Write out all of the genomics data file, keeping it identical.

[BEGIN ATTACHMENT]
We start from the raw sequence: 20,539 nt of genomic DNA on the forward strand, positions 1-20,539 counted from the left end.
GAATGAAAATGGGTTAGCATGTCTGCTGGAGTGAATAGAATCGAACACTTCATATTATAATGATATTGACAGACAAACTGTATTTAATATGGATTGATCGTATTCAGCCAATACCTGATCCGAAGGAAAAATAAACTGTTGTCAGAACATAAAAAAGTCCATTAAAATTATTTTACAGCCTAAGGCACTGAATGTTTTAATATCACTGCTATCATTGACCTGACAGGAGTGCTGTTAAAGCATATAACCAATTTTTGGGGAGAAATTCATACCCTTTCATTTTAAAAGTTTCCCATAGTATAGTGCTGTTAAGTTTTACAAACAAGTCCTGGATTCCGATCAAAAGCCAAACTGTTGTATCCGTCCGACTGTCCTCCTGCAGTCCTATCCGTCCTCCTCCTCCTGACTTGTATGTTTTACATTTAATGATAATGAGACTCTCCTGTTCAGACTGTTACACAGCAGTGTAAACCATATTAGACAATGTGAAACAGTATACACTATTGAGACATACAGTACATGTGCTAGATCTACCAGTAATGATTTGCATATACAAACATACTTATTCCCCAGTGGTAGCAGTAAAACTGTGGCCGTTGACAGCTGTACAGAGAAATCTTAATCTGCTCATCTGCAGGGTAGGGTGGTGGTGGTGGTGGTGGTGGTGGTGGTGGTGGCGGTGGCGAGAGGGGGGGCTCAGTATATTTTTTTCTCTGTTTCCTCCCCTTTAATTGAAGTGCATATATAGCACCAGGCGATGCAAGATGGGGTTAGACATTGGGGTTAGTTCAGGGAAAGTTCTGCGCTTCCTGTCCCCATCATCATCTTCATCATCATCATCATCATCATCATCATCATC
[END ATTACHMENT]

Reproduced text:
We start from the raw sequence: 20,539 nt of genomic DNA on the forward strand, positions 1-20,539 counted from the left end.
GAATGAAAATGGGTTAGCATGTCTGCTGGAGTGAATAGAATCGAACACTTCATATTATAATGATATTGACAGACAAACTGTATTTAATATGGATTGATCGTATTCAGCCAATACCTGATCCGAAGGAAAAATAAACTGTTGTCAGAACATAAAAAAGTCCATTAAAATTATTTTACAGCCTAAGGCACTGAATGTTTTAATATCACTGCTATCATTGACCTGACAGGAGTGCTGTTAAAGCATATAACCAATTTTTGGGGAGAAATTCATACCCTTTCATTTTAAAAGTTTCCCATAGTATAGTGCTGTTAAGTTTTACAAACAAGTCCTGGATTCCGATCAAAAGCCAAACTGTTGTATCCGTCCGACTGTCCTCCTGCAGTCCTATCCGTCCTCCTCCTCCTGACTTGTATGTTTTACATTTAATGATAATGAGACTCTCCTGTTCAGACTGTTACACAGCAGTGTAAACCATATTAGACAATGTGAAACAGTATACACTATTGAGACATACAGTACATGTGCTAGATCTACCAGTAATGATTTGCATATACAAACATACTTATTCCCCAGTGGTAGCAGTAAAACTGTGGCCGTTGACAGCTGTACAGAGAAATCTTAATCTGCTCATCTGCAGGGTAGGGTGGTGGTGGTGGTGGTGGTGGTGGTGGTGGTGGCGGTGGCGAGAGGGGGGGCTCAGTATATTTTTTTCTCTGTTTCCTCCCCTTTAATTGAAGTGCATATATAGCACCAGGCGATGCAAGATGGGGTTAGACATTGGGGTTAGTTCAGGGAAAGTTCTGCGCTTCCTGTCCCCATCATCATCTTCATCATCATCATCATCATCATCATCATCATC